Dr Guy Hoffman is Assistant Professor at the School of Communication at IDC Herzliya, and Co-Director of its Media Innovation Lab.
His research focuses on human-robot interaction and non-verbal communication in robots. Hoffman, who created the first real-time improvising human-robot jazz duet, suggests robots with human attributes will soon be an integral part of our lives.
Here, he offers his thoughts on the subject:
Q: When you reference robots with human attributes, what exactly do you mean?
A: It’s about the emotion, or the effect they have on you: the ways in which robots tap into human emotion and the psychological world. Robots seem to have this special position in technology that resonates with basic human emotions such as fear and hope.
Q: In terms of robots tapping into our psychological world, how would that play out?
A: Humans are inherently wired for social interaction. We are very sensitive to social cues, and we know that people, at a very young age, and throughout their lives, will attribute intentions, intelligence, beliefs and desires to inanimate things.
For example, in our experiments we will have a robot direct its head away from a person who is disclosing a very intimate life event, telling the robot a story that’s very difficult for them to tell. In the middle of the story, the robot will turn away – it’s not looking at anything, it’s just moving its head to the side. And what’s interesting is that people interpret this as the robot not respecting them, or belittling what they have to say.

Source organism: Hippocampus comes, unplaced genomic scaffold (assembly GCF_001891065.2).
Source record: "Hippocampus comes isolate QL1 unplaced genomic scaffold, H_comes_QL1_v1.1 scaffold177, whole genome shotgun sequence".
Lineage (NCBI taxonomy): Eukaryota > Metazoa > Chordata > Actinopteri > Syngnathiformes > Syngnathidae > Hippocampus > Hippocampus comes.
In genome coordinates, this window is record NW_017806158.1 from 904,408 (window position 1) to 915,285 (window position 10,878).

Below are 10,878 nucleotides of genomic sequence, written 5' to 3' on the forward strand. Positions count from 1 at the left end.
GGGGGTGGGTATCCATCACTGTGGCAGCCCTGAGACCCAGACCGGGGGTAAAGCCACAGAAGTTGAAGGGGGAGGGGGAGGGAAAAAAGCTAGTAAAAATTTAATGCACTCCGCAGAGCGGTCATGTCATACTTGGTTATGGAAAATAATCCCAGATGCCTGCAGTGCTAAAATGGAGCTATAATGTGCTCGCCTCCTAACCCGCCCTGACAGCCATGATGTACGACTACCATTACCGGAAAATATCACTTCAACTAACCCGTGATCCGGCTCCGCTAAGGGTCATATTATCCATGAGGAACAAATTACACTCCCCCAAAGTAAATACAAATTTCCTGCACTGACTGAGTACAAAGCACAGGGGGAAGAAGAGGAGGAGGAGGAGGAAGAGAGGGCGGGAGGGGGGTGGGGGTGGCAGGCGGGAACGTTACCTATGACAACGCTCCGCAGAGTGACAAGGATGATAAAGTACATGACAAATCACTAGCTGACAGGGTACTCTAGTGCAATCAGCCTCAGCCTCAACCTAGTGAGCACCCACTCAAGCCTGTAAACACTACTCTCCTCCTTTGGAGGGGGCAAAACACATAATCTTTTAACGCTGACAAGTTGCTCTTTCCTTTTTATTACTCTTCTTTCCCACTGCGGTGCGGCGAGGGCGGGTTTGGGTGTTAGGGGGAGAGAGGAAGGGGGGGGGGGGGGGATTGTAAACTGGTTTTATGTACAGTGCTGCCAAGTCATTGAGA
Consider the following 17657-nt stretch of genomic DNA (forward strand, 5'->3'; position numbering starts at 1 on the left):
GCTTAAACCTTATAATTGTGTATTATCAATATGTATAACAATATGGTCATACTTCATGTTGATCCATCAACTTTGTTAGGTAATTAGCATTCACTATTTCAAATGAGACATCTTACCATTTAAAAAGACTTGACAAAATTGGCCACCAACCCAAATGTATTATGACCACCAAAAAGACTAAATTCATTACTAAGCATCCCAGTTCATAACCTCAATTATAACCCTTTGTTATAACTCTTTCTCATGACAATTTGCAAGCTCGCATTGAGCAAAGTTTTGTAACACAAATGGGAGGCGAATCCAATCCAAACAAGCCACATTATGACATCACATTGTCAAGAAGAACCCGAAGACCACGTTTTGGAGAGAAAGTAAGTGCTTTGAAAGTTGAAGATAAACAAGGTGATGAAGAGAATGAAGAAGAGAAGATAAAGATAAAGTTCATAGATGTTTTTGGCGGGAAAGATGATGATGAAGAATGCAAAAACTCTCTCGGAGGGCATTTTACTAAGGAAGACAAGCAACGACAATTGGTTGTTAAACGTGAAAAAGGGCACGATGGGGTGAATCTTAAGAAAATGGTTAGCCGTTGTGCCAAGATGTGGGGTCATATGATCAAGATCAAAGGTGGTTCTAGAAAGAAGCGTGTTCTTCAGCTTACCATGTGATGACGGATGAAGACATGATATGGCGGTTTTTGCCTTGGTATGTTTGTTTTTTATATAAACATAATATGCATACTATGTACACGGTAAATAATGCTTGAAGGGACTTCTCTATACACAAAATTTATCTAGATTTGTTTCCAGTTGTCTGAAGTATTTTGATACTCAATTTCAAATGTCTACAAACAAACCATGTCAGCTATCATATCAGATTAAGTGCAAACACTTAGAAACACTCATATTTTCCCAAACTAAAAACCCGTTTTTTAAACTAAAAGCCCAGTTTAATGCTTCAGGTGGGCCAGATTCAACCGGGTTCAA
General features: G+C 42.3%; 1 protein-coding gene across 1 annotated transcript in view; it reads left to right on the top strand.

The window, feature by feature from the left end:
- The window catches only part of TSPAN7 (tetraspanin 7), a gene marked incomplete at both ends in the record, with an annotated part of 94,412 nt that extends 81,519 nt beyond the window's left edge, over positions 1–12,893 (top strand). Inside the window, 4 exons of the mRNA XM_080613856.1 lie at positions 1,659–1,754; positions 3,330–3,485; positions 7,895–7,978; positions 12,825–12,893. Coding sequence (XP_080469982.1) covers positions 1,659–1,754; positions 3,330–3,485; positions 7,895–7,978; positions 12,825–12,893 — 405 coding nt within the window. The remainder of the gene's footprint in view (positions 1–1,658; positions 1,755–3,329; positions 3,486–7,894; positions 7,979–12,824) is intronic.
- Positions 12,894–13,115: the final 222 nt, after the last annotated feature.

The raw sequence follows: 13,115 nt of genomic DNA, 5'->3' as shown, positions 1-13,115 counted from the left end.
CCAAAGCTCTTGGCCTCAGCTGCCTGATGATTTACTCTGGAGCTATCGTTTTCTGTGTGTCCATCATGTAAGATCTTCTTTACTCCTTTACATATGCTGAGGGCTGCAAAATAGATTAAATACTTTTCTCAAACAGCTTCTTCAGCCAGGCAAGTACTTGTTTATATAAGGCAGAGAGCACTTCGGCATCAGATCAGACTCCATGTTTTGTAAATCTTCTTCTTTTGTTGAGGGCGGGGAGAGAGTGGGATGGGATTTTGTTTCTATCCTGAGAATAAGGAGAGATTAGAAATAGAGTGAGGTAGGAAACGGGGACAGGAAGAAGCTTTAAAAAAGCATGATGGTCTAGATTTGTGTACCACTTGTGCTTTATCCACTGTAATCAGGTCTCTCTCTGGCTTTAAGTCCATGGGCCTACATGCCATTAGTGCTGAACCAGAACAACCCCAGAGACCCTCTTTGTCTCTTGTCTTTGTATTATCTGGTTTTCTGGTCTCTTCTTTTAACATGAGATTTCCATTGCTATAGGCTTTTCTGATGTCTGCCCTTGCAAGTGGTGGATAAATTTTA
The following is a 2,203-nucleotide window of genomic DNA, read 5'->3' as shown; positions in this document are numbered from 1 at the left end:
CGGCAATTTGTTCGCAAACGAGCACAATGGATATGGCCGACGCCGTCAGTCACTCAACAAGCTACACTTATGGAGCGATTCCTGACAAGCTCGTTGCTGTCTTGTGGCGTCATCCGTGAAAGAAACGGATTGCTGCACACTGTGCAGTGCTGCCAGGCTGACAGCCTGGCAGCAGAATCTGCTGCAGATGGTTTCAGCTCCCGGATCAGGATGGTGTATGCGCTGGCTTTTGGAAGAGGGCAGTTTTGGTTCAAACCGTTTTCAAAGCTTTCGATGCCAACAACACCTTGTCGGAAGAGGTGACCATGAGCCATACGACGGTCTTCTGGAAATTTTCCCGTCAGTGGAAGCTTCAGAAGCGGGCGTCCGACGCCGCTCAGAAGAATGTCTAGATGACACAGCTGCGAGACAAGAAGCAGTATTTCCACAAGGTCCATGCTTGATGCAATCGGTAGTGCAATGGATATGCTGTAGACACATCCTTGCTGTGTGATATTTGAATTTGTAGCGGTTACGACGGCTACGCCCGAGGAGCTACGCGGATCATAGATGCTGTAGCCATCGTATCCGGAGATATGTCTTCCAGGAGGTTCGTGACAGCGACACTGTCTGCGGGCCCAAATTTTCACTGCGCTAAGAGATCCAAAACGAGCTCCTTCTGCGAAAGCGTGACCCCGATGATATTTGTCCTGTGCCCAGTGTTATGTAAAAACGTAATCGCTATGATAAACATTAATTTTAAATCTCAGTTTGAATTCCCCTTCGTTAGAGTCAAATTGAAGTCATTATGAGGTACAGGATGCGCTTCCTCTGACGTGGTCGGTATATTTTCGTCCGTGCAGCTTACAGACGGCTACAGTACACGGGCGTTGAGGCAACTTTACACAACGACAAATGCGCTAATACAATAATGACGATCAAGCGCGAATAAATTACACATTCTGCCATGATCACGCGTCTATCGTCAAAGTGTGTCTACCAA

Robots can easily tap into the way that humans experience the world, which is social and emotional. We find that people have strong reactions to robots in all directions, be it fear, hope, emotional or even social connections.
There’s repeated evidence that individuals, in cases where a robot has spent some time with them, for example in a nursing home or in experiments, are reluctant to give it back.
Q: What benefits can this bring? Robots are there to serve us, so how does the human connection enhance their capabilities?
A: There are two ways in which this can be beneficial. One is on a very functional level, for instance a factory in which humans and robots work together. Usually, humans and robots are separated. But the right kind of social communication and behaviour can make a team more fluent. You can make employees more willing to work with the robot, to trust it to do the right thing at the right time and make them willing to work with it for longer periods.
For example, in the future factory, the worker may have a robotic teammate that increasingly adapts to that person’s behaviour, learning the preferences, timing and body language of their human co-worker. They will become an increasingly successful teammate, making work for the human more satisfying and perhaps less hazardous, and will also make the human want to work with the robot more and more.
So robots could be like the apprentice to their human teammate.
I also see robots in lay environments such as in schools, hospitals and nursing homes. They might be sharing the workload, whether it’s teaching, giving medicine or taking blood pressure. We have to think of robots for everyday people, which will behave in a way that’s clever and intuitive and not specifically designed for robotics operators.
Q: Is that an area we haven’t really properly engaged in, in terms of the types of machinery and the robots that are available?
A: There are few robots employed in environments that are not specifically designed for them. We are trying to solve important problems such as “navigation”, “grasping” and performing the right action. But there’s another layer, to do with doing the right thing socially.